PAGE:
The Wildest Dream: Conquest of Everest
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Driven by Empire, torn by love, George Mallory disappeared in 1924, a mere 800 feet from his goal of summiting Mount Everest. Now Conrad Anker returns to Everest to recreate Mallory's climb and to solve a mystery that has spanned generations. Obsessed with becoming the first person to conquer the untouched Mount Everest, George Mallory was last seen before the clouds rolled in and he disappeared into legend. His death stunned the world. 75 years later, climber Conrad Anker's life became intertwined with Malloryís when he discovered his frozen body with belongings intact. Haunted by Mallory's story, Anker returns to Everest with British climbing prodigy Leo Houlding to unravel the mysteries surrounding his disappearance.
Movie Reviews from Rotten Tomatoes
- Reviews Counted: 34
- Fresh: 26
- Rotten: 8
- Average Rating: 6.9/10
Top Critics' Reviews
Rotten: You may not believe it's possible to bore people to death with a film about risking your life, but The Wildest Dream comes shockingly close.
Fresh: Though Anker's personal story turns out to be of considerable interest, it is Mallory's that is the most compelling and stays with us longest.
Fresh: It's about a love triangle -- unusual because the home-wrecking third party is the largest mountain in the world.
Fresh: The movie excels not in the plentiful shots of Everest's majesty, but in its nuanced depiction of Mallory through interviews, archival footage and letters.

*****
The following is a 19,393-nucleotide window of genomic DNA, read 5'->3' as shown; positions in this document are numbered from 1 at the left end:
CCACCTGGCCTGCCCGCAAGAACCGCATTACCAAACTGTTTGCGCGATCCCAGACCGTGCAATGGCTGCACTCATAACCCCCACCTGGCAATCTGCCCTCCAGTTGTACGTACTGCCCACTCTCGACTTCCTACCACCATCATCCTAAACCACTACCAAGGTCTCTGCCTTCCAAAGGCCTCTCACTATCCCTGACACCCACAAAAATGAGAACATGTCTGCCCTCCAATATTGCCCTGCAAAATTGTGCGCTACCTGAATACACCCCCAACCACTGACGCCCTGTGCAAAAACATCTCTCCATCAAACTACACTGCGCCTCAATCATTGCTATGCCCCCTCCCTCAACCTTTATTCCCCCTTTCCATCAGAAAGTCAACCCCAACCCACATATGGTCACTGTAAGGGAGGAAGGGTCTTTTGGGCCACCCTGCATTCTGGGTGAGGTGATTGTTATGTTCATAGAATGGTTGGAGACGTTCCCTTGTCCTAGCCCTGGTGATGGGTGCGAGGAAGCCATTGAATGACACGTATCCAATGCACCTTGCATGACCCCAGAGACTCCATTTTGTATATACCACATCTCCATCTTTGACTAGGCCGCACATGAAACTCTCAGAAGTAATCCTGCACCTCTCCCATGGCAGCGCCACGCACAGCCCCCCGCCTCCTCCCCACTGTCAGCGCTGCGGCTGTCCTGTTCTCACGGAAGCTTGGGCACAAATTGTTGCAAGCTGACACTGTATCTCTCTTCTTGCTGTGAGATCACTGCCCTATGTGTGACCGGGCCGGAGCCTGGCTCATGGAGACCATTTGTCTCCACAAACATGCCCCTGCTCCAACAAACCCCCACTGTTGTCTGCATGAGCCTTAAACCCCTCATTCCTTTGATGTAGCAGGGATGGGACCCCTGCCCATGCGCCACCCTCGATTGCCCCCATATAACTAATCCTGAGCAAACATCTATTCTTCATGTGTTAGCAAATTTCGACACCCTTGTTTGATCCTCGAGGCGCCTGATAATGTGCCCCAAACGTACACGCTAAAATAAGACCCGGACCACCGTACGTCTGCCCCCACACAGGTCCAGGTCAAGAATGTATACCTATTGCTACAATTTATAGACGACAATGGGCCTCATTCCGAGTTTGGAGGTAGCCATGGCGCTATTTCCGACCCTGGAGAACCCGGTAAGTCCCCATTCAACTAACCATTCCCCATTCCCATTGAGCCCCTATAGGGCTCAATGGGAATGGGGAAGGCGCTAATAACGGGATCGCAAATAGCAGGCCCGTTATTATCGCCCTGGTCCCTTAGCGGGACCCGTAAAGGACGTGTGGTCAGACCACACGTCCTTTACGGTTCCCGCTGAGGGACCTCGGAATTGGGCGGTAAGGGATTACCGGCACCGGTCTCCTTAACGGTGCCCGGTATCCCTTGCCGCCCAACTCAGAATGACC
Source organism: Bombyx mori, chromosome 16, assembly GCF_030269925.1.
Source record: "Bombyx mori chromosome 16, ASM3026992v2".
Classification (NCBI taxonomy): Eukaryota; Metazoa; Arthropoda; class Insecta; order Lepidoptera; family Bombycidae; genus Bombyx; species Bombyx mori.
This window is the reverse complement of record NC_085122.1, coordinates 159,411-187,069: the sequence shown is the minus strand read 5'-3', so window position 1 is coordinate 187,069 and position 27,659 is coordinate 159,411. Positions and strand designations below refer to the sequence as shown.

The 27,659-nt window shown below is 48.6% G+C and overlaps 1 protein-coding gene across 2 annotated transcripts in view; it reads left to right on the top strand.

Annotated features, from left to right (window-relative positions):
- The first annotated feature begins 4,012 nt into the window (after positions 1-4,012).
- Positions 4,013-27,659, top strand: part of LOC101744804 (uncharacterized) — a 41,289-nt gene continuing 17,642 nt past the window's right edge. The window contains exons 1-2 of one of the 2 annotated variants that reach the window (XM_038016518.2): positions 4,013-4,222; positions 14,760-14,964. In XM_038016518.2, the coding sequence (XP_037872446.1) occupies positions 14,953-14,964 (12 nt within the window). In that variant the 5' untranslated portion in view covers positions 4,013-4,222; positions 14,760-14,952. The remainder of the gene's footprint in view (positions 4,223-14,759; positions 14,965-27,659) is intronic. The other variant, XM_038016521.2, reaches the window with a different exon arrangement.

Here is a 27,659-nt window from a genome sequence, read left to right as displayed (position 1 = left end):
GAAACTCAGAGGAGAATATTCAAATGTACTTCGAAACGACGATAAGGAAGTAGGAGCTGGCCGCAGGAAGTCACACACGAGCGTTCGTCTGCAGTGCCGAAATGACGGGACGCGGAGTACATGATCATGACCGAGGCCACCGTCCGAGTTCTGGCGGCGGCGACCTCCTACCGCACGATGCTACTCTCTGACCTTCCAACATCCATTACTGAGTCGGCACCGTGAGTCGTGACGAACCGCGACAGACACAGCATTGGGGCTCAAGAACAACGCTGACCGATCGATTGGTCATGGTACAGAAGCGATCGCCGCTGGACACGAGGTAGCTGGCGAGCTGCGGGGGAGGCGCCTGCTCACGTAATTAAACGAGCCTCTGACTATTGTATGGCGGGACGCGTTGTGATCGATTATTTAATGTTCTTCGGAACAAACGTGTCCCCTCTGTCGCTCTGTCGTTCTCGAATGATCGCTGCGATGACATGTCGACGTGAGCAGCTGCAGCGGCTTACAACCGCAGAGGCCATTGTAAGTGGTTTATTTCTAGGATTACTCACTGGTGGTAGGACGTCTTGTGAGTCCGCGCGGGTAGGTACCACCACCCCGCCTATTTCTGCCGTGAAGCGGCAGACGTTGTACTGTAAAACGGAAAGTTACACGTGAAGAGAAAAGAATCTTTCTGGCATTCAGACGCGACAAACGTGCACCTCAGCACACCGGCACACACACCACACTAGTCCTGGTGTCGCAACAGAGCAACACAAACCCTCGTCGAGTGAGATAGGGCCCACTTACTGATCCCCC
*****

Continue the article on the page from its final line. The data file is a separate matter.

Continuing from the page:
Not bad, but.....
This film is not bad, but I was left wanting more information about Mallory, and about Conrad Anker as well. The interviews for the Mallory portions were natural and comfortable. Unfortunately, the interviews with Anker, the docu-drama portions of his discovery of Mallory's body, as well as the climbing in period clothing and the free assent of the Second Step were rather stiff. Rent it, don't buy it.
Simply amazing, it takes you into a whole different world. i recommend this to anyone that seeks adventure.
Rental at best
I have read and watched several items relating to Everest in my life. I apreciate the effort, expense both personal and financially to produce this film. The story being dubbed as the connection between Mallory and a modern day climber just didn't materialize. I think there was a lot of ego involved that proved to be not a bit useful. The big ego is a must to undrtake a climb like Everest, that is obveous. I too would have like to have seen more on the second step and on the origional Mallory expedition. Good way to finance a trip to Everest though...